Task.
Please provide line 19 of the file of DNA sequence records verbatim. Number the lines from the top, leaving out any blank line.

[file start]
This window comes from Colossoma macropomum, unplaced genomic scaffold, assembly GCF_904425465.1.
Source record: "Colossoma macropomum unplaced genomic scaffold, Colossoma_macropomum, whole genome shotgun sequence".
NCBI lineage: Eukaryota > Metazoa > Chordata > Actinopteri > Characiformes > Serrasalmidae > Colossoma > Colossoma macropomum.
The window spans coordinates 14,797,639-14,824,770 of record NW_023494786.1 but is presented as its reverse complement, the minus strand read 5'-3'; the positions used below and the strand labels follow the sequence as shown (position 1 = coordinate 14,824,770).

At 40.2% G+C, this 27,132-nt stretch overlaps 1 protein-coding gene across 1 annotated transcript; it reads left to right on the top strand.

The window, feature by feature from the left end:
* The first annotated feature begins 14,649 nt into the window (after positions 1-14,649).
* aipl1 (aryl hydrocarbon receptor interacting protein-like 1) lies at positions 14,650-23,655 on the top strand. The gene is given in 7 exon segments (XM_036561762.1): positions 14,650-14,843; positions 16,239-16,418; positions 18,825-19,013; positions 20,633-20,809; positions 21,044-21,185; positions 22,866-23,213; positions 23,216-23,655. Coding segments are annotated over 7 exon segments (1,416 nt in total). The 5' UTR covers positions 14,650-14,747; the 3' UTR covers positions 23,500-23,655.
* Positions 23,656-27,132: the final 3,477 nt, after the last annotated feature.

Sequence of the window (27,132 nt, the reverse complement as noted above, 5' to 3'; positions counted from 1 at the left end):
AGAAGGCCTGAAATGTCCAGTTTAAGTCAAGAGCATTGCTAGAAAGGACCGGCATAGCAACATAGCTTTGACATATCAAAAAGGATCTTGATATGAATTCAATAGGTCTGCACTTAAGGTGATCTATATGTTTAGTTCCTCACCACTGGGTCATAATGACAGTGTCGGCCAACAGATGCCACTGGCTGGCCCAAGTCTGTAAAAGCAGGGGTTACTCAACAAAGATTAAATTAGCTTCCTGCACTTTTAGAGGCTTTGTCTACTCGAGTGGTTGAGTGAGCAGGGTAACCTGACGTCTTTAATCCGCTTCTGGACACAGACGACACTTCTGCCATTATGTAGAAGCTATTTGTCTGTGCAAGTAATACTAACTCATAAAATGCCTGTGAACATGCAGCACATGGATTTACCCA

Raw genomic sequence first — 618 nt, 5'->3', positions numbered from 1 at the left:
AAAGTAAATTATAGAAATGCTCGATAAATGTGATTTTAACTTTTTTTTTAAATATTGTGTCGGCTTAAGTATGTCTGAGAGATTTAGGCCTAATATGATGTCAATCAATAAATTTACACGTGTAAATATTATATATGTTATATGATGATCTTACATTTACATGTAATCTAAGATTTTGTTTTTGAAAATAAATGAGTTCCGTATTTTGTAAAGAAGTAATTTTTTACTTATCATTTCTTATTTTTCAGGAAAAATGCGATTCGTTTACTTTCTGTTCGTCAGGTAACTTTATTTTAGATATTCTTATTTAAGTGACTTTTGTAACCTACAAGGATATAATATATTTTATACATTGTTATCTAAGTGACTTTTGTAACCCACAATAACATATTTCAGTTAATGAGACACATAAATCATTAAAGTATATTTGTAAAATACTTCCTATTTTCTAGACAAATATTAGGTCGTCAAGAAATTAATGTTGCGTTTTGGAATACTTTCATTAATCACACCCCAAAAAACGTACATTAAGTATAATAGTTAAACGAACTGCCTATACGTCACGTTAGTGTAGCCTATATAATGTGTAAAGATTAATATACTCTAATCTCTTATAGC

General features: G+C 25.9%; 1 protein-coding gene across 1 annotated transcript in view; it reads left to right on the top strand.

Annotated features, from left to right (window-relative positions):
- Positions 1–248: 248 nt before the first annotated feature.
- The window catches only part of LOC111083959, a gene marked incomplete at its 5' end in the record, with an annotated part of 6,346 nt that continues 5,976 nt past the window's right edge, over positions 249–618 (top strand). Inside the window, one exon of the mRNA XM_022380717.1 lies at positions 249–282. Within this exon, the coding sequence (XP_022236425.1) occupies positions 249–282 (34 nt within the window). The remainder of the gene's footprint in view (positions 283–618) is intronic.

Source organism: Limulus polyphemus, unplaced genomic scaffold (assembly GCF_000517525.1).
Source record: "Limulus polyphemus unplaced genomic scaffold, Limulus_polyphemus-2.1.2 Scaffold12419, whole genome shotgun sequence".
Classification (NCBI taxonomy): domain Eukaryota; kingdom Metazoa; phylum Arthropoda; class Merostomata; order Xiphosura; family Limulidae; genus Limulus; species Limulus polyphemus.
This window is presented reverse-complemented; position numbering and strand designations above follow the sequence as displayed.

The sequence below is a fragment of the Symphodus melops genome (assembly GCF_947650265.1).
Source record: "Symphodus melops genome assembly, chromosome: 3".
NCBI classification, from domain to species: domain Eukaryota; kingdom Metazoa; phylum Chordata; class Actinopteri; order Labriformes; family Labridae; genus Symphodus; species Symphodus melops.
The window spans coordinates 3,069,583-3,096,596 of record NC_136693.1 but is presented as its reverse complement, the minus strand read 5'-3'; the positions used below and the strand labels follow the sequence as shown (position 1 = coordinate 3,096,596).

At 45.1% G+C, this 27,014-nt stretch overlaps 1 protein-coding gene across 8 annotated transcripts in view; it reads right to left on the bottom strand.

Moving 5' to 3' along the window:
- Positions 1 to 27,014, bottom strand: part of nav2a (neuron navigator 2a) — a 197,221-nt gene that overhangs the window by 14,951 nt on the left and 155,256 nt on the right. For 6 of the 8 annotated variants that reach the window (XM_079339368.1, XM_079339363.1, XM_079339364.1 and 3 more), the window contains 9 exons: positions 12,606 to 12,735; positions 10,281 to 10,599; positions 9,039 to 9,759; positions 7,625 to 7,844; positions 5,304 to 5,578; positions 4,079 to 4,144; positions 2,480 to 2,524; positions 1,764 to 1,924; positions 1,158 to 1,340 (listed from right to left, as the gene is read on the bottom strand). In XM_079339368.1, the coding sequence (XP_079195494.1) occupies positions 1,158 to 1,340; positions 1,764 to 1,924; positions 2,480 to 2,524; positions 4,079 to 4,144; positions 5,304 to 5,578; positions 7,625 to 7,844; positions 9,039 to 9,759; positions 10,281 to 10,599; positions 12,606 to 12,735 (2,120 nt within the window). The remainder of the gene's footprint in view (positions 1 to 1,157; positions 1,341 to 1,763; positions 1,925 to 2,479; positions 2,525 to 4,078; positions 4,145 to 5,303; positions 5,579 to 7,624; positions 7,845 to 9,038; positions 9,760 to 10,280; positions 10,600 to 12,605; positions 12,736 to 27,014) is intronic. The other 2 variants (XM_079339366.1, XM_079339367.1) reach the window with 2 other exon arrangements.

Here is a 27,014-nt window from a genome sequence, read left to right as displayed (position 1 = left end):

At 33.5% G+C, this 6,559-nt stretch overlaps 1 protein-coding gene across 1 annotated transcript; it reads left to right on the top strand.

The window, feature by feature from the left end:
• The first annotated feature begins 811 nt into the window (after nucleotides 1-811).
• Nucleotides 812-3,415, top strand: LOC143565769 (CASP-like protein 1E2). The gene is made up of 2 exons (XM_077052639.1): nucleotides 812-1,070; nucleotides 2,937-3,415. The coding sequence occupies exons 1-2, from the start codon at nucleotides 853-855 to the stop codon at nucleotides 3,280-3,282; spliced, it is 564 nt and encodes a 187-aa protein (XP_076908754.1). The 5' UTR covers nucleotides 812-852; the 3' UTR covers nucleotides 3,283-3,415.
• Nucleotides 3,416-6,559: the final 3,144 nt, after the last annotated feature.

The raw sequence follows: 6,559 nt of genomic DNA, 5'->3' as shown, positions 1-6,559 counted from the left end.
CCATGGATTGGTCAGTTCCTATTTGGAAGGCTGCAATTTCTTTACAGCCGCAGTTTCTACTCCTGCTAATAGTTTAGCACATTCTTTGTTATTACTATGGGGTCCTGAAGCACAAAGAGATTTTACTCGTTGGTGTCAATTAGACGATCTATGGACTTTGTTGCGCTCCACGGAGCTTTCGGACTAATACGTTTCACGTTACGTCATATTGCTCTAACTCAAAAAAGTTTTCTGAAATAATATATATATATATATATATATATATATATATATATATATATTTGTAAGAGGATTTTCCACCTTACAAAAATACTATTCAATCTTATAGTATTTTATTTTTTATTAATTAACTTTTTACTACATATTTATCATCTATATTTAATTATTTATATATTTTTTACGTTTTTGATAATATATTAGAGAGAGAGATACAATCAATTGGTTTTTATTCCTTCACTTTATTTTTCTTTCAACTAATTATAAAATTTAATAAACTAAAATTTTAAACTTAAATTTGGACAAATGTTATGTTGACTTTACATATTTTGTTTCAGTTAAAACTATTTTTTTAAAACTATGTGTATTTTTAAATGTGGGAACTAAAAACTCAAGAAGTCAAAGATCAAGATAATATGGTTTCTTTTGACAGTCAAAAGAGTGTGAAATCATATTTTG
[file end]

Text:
Source record: "Limulus polyphemus unplaced genomic scaffold, Limulus_polyphemus-2.1.2 Scaffold12419, whole genome shotgun sequence".